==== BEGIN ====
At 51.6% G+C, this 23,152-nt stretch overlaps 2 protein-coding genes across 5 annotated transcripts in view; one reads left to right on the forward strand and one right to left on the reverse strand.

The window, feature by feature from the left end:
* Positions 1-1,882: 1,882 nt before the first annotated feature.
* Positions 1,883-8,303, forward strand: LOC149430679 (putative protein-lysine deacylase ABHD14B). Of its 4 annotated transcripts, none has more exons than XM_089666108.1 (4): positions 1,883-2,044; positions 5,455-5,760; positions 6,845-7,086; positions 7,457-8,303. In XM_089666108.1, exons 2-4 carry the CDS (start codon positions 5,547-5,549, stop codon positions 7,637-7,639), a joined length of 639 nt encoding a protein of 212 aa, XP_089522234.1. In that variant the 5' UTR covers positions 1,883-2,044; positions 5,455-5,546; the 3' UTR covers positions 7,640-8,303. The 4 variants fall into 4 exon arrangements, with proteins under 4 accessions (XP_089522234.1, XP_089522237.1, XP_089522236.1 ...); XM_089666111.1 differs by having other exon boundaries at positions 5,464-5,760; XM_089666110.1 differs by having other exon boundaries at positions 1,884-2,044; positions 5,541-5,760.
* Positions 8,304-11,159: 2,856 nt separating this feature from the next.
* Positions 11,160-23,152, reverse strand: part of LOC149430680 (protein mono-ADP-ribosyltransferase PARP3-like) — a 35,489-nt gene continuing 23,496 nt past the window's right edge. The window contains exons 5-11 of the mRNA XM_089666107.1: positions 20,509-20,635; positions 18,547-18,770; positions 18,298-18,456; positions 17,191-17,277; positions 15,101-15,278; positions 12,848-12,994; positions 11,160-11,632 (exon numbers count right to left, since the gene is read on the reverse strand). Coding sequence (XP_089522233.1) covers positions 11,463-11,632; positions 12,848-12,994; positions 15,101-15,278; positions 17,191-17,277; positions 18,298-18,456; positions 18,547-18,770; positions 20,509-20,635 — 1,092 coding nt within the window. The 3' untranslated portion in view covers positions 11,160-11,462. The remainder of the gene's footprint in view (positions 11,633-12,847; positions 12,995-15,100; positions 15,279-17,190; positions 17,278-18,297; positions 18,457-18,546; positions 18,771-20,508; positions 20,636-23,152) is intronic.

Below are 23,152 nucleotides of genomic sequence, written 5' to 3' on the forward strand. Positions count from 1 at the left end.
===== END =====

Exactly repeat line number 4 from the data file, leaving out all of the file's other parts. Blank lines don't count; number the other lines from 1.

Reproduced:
* Positions 1,883-8,303, forward strand: LOC149430679 (putative protein-lysine deacylase ABHD14B). Of its 4 annotated transcripts, none has more exons than XM_089666108.1 (4): positions 1,883-2,044; positions 5,455-5,760; positions 6,845-7,086; positions 7,457-8,303. In XM_089666108.1, exons 2-4 carry the CDS (start codon positions 5,547-5,549, stop codon positions 7,637-7,639), a joined length of 639 nt encoding a protein of 212 aa, XP_089522234.1. In that variant the 5' UTR covers positions 1,883-2,044; positions 5,455-5,546; the 3' UTR covers positions 7,640-8,303. The 4 variants fall into 4 exon arrangements, with proteins under 4 accessions (XP_089522234.1, XP_089522237.1, XP_089522236.1 ...); XM_089666111.1 differs by having other exon boundaries at positions 5,464-5,760; XM_089666110.1 differs by having other exon boundaries at positions 1,884-2,044; positions 5,541-5,760.